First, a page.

Safe House
2012
**½
Director: Daniel Espinosa
Cast: Denzel Washington, Ryan Reynolds, Vera Farmiga, Brendan Gleeson, Sam Shepard, Rubén Blades, Nora Arnezeder, Robert Patrick

A junior CIA agent is bored with his job as the housekeeper of a Cape Town safe house. However, he gets more than he bargained for by having to protect a former agent who has gone rogue. This perfectly entertaining but utterly predictable action movie stands out only by virtue of being set and shot in South Africa. Denzel Washington could play this smartest-guy-in-the-room role in his sleep. Ryan Reynolds unexpectedly keeps his wisecracking to a minimum.


Clear History
2013
**
Director: Greg Mottola
Cast: Larry David, Bill Hader, Jon Hamm, Kate Hudson, Michael Keaton. Danny McBride, Eva Mendes, Amy Ryan, J. B. Smoove, Liev Schreiber

Nathan Flomm became a national joke after he gave up his stake in a hugely successful electric car start-up. 15 years later, he lives incognito in Martha’s Vineyard, until one day he runs into his old boss. Larry David has become a household name by playing a fictionalised version of himself in the HBO sitcom Curb Your Enthusiasm. This feature length comedy is sadly nothing but a lazy and overstretched episode of his TV show. The film is not awful, but it offers exactly the same type of observational humour and features the same protagonist, who cannot let even the most minor grievance go without opening his mouth. Even some of the cast members are familiar from his show.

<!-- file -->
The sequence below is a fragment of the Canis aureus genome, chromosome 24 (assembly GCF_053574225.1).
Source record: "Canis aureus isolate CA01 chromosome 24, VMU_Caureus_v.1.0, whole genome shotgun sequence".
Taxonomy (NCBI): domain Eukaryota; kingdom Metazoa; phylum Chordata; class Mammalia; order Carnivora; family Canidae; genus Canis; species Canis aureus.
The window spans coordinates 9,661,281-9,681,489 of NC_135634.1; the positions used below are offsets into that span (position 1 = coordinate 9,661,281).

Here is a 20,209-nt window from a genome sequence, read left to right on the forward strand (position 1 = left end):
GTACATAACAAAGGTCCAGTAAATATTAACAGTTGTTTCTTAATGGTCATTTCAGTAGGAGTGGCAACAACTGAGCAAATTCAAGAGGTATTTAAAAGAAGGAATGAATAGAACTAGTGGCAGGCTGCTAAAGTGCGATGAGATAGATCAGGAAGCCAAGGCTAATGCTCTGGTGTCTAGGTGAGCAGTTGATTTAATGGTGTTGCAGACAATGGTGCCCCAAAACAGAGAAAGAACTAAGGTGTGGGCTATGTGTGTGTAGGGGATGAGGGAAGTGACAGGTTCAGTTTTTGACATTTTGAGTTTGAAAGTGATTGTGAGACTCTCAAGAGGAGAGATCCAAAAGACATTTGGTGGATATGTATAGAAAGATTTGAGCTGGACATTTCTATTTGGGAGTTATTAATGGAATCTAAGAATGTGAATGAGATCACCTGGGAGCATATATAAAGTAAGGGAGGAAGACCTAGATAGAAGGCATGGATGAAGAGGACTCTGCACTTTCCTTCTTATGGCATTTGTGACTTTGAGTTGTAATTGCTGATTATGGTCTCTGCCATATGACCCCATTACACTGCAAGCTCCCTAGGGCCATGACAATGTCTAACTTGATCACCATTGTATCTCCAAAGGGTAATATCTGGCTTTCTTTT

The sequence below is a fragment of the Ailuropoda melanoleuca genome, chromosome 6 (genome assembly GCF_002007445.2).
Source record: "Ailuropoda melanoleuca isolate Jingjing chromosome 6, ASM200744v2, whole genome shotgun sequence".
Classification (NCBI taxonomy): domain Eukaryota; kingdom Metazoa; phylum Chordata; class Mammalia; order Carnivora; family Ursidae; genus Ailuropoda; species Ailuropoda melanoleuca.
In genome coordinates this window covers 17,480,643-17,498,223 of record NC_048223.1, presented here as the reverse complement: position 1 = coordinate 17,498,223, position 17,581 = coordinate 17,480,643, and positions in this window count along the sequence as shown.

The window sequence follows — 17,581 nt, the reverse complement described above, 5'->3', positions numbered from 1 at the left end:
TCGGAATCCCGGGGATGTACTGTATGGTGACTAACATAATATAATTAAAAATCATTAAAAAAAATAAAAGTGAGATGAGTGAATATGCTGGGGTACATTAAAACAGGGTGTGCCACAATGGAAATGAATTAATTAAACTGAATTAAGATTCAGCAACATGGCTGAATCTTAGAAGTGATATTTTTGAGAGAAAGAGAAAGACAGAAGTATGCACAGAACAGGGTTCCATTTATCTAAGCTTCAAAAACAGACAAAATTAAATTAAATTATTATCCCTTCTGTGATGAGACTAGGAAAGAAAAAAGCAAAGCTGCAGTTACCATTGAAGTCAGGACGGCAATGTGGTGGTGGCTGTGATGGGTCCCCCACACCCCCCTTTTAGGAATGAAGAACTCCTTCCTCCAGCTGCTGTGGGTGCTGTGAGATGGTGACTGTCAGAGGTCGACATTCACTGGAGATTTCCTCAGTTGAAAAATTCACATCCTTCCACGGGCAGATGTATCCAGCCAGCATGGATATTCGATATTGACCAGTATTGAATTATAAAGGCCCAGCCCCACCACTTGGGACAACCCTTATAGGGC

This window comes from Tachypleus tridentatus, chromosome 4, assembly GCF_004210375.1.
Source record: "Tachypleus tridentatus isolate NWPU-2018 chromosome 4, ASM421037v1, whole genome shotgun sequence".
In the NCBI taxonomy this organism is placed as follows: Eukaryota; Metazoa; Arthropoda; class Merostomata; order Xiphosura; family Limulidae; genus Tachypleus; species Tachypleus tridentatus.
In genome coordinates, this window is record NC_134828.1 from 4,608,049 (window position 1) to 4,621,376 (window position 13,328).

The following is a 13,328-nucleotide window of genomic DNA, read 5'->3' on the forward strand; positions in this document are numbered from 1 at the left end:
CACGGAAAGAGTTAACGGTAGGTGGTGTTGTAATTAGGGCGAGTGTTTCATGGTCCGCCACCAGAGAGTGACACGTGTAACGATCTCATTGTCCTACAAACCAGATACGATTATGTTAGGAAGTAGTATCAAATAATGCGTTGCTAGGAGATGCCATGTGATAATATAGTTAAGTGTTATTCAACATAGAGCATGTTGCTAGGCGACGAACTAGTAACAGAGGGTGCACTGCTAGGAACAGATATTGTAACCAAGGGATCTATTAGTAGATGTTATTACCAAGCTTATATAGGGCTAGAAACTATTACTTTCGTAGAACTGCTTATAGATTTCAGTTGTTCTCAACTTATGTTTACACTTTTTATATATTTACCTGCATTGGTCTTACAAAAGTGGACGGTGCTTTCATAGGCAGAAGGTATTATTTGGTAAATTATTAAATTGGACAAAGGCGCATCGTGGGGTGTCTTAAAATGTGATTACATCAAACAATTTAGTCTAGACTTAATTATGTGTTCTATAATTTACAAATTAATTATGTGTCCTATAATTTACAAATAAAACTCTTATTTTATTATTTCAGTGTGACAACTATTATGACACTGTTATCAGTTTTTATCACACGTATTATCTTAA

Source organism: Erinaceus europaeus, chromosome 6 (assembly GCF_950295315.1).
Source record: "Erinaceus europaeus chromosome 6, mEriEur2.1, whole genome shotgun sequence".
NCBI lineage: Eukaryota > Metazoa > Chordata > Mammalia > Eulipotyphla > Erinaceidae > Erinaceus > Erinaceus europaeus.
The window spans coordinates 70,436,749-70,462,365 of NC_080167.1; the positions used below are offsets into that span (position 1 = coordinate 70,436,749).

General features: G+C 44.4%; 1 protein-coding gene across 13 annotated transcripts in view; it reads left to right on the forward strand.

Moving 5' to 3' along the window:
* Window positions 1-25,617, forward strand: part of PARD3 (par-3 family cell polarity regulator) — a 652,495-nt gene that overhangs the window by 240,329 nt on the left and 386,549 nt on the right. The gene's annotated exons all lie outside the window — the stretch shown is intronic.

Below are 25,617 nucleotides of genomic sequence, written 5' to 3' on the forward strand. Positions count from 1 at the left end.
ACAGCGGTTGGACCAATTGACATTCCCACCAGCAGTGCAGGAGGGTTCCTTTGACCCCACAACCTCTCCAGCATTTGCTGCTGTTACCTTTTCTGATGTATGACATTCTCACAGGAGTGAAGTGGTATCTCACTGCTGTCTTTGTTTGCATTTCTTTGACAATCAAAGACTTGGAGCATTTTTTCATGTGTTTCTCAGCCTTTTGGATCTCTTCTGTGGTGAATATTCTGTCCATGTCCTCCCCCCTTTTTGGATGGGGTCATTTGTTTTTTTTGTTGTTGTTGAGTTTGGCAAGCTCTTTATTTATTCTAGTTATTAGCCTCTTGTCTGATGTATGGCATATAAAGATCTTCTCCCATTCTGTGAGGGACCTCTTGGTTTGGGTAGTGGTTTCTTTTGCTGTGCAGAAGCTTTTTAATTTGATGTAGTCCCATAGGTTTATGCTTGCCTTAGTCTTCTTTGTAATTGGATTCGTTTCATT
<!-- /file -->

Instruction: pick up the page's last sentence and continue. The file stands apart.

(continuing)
The Light Between Oceans
2016
**½
Director: Derek Cianfrance
Cast: Michael Fassbender, Alicia Vikander, Rachel Weisz, Bryan Brown, Jack Thompson

A lighthouse keeper, who has just returned from World War I, marries a local woman. After two traumatic miscarriages, the couple experience a miracle when a rowboat carrying a dead man and a newborn baby strands on the island. Derek Cianfrance’s adaptation of M. L. Stedman’s 2012 novel starts well, but the contrived story then takes some laughable turns on the way to its overly melodramatic conclusion. The story is supposedly set in Australia, but as good as Fassbender, Vikander, and Weisz are in their roles, they don’t sound like they’re from that part of the world.


The Girl with All the Gifts
2016
**½
Director: Colm McCarthy
Cast: Gemma Arterton, Paddy Considine, Glenn Close, Sennia Nanua, Anamaria Marinca, Fisayo Akinade, Anthony Welsh, Dominique Tipper